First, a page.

Are there some benefits of using the methods defined on the localStorage object versus accessing the object properties directly? For example, instead of:
var x = localStorage.getItem(key); localStorage.setItem(key, data);
I have been doing this:
var x = localStorage[key]; localStorage[key] = data;
Is there anything wrong with this?
Not really, they are, basically, exactly the same. One uses encapsulation (getter/setter) to better protect the data and for simple usage. You're supposed to use this style (for security).
The other allows for better usage when names(keys) are unknown and for arrays and loops. Use
.length to iterate through your storage items without knowing their actual key names.
I found this to be a great resource : http://diveintohtml5.info/storage.html
This question might provide more insight as well to some: HTML5 localStorage key order
Clearly there has been some confusion about encapsulation. Check out this quick Wikipedia. But seriously, I would hope users of this site know how to google.
Moving on, encapsulation is the idea that you are making little in and out portals for communication with another system. Say you are making an API package for others to use. Say you have an array of information in that API system that gets updated by user input. You could make users of your API directly put that information in the array... using the
array[key] method. OR you could use encapsulation. Take the code that adds it to the array and wrap it in a function (say, a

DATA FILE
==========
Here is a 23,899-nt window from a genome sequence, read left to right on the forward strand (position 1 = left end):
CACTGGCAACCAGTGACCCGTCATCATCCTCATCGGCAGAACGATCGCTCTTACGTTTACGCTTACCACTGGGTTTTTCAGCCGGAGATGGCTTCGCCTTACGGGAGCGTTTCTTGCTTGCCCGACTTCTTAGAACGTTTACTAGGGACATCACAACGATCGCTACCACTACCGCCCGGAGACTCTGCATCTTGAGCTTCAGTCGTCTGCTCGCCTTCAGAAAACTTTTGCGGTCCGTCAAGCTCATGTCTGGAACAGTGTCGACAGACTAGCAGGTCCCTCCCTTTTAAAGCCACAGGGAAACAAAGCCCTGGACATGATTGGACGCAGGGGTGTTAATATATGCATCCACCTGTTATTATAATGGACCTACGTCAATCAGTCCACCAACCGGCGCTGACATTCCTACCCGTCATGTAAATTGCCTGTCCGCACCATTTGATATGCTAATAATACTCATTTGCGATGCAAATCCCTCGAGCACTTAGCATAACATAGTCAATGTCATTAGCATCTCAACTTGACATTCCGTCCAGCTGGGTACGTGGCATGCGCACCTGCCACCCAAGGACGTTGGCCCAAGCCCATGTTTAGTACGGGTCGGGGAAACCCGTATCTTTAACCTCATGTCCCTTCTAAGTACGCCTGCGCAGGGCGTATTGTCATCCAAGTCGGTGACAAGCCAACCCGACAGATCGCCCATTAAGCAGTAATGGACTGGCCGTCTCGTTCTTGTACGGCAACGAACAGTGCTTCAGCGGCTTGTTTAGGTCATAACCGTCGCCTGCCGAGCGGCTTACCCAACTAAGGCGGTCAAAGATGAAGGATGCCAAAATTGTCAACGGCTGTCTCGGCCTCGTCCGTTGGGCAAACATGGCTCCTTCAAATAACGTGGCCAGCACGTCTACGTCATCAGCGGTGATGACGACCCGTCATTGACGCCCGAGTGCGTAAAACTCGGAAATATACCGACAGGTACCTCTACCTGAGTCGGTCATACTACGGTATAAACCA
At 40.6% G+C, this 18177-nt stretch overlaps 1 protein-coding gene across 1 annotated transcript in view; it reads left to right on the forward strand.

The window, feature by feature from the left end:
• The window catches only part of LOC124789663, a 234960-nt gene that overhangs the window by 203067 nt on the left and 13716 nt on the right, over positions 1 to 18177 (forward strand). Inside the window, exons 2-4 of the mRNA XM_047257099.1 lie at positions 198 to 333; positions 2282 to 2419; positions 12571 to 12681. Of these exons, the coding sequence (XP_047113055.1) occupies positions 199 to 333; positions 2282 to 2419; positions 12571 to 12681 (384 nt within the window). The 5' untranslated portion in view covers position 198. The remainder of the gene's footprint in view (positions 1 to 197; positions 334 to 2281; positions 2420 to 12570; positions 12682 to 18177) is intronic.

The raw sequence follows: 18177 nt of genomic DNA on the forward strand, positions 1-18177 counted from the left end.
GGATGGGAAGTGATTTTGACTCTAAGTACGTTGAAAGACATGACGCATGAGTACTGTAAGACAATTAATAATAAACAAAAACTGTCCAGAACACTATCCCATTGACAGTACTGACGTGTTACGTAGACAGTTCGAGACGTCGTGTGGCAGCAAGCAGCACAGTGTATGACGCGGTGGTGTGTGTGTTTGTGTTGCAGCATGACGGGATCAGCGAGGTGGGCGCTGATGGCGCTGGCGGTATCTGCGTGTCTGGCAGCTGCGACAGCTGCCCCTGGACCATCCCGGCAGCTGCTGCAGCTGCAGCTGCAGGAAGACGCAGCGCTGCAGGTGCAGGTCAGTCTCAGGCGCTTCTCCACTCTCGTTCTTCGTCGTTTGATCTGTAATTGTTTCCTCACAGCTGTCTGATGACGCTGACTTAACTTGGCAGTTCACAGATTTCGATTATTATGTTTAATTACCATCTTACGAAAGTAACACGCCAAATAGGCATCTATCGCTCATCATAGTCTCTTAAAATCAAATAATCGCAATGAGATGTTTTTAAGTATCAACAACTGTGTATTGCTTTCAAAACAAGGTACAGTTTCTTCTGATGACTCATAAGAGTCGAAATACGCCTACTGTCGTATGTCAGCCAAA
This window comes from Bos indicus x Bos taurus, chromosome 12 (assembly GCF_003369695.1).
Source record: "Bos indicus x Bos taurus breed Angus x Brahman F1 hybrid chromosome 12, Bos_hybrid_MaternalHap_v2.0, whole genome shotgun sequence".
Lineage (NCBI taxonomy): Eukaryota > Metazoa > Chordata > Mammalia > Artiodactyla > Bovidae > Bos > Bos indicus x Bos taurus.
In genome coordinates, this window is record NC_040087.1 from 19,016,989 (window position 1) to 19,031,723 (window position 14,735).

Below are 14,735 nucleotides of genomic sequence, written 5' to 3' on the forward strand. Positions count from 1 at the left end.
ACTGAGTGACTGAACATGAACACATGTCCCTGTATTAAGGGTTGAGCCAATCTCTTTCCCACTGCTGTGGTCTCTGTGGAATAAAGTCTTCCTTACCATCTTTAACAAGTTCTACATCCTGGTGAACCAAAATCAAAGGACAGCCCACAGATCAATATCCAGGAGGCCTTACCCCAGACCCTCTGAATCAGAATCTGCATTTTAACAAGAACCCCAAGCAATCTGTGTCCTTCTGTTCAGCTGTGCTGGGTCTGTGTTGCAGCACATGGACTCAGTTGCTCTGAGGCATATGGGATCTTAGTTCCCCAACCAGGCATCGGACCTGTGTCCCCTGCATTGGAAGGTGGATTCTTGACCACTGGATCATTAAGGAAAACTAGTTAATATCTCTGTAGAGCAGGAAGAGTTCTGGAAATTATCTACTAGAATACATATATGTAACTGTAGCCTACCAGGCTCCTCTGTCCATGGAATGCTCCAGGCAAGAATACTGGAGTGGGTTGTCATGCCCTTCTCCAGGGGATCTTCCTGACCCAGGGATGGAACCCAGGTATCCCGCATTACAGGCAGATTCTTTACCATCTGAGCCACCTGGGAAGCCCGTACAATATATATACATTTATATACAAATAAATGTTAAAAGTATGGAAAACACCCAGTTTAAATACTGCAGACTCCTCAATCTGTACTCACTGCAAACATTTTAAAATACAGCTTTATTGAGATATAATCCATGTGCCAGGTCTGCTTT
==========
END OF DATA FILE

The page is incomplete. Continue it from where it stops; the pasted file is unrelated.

setWhateverMakesSense() function) that the user of your API calls to add this type of information. Then, in this
set function you can check the data for issues, you can add it to the array in the correct way, in case you need it
shifted onto the array in a certain way...etc. you control how the input from the user gets into the actual program. So, by itself it does not add security, but allows for security to be written by you, the author of the API. This also allows for better versioning/updating as users of your API will not have to rewrite code if you decide to make internal changes. But this is inherent to good OOP anyhow.
(Therefore, in response to Natix's comment below...)
localStorage object, they have already written this API, they are the author, and we are its users. If the authors decide to change how
localStorage works, then it will be less likely to have to rewrite your code if the encapsulation methods were used. But we all know its highly unlikely that this level of change will ever happen, at least not any time soon. And since the authors didn't have any inherent different safety checks to make here, then, currently, both these ways of using
localStorage are essentially the same. It's kind of like a shim. However, we can easily overwrite/replace the existing encapsulation around
I think they are exactly the same, the only thing the documenation states is:
If using the full shim, however, it states that:
The use of methods localStorage.yourKey = yourValue; and delete localStorage.yourKey; to set or delete a key is not a secure way with this code.
and the limited shim:
The use of method localStorage.yourKey in order to get, set or delete a key is not permitted with this code.
One of the biggest benefits I see is that I don't have to check if a value is undefined or not before I JSON.parse() it, since getItem() returns NULL as opposed to undefined.
As long as you don't use the "dot notation" like window.localStorage.key you are probably OK, as it is not available in Windows Phone 7. I haven't tested with brackets (your second example). Personally I always use the set and get functions (your first example).
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